Eat Even More Veggies. We’re halfway through the year—have you maintained the habit you started in January of eating more servings of veggies? Try adding even more servings this month!


Eat More Fish. The ultimate in lean protein! Fish are also loaded with healthy omega-3 fatty acids. Try incorporating fish into at least one meal each week this month. Try out this recipe for Budget-Friendly Salmon Burgers.
**Fish can be expensive, so if cost is an issue, try less expensive things like canned tuna or salmon, or frozen fish filets. When fresh fish is on sale, buy a bunch and freeze it for later.


Get Cooking. Cooking at home means more control over portion size, ingredients, and cooking methods, plus it’s usually cheaper than eating out. This month, commit to one whole week of making all of your meals at home. The more you cook, the easier it gets - After a week of cooking all your meals at home, you’re sure to feel more confident in the kitchen, and you may even start to have fun! Check out these articles on meal planning to help you get started.


Go Meatless. Eating more meatless meals can help you cut back on saturated fat and make more room for veggies. You don’t have to go full vegetarian—try having one meatless meal a day, or try “Meatless Mondays,” where you don’t eat any meat for one day a week. Browse our vegetarian recipes for inspiration.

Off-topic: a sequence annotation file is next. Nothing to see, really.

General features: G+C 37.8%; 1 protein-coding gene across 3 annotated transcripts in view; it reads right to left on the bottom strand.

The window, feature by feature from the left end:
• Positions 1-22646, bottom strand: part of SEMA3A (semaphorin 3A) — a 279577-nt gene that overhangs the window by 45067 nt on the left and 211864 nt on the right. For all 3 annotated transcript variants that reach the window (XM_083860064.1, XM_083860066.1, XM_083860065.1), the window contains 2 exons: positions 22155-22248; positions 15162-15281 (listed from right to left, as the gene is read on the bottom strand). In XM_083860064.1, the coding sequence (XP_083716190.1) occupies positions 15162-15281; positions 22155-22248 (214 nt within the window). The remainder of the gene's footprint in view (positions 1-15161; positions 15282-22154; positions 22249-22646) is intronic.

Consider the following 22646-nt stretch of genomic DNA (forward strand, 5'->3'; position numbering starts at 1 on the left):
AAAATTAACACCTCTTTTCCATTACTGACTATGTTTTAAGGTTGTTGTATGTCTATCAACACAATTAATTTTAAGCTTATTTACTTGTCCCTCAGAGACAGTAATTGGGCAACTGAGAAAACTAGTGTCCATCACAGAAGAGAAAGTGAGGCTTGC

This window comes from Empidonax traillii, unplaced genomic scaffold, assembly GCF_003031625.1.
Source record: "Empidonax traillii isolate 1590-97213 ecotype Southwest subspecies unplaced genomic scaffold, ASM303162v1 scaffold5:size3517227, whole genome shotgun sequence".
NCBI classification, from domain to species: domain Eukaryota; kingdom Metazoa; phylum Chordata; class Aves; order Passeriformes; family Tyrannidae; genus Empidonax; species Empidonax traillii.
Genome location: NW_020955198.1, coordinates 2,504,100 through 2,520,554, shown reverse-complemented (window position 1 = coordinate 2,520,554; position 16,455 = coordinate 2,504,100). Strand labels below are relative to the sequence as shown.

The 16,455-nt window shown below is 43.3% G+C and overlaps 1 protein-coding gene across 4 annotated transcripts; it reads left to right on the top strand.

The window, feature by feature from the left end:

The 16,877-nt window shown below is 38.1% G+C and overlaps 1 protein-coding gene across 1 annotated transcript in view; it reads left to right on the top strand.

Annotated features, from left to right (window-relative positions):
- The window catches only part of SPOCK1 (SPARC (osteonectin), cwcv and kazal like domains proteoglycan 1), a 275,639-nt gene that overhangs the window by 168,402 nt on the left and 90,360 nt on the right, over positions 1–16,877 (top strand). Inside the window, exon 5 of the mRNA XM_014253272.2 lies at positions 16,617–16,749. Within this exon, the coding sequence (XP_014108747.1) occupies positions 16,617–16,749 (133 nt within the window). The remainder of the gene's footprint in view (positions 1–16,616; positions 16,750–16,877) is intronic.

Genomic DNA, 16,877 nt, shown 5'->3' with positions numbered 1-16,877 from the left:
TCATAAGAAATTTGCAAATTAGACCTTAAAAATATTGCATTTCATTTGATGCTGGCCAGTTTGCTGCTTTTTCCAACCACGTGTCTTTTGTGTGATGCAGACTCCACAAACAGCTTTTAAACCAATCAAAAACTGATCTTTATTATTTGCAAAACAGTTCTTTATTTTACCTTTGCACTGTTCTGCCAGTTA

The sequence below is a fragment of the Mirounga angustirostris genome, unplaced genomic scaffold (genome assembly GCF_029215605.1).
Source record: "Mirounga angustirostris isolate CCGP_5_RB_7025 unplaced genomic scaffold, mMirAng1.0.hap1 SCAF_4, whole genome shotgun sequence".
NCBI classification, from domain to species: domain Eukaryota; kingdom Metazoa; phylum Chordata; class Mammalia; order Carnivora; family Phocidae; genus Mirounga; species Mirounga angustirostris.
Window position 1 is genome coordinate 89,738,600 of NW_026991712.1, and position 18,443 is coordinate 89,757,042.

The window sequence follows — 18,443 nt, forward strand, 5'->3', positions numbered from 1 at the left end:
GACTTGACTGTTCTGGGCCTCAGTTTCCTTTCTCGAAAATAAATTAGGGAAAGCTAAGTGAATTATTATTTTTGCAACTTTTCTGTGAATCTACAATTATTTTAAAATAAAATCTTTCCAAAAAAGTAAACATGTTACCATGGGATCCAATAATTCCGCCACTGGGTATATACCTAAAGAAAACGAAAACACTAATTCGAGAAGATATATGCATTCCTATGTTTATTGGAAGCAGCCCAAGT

Celebrate your success! Instead of stressing about staying healthy over the holidays, take a look back on your year of healthy living and celebrate your progress! Making gradual changes means it may be hard to notice how much progress you’ve made. How are you doing now compared to the beginning of the year? Have you remembered to stay active during the cold winer months? Where have you been most successful, and what led to that success?


Choose your own adventure! You’ve made a lot of progress over 11 months, and you’ve taken stock of your progress—you know best where you want to go from here! If you're having trouble picking a goal for December, look back and see which month was the most challenging and start there. Choose a goal to finish out the year strong, and start thinking about what you want to accomplish in 2020!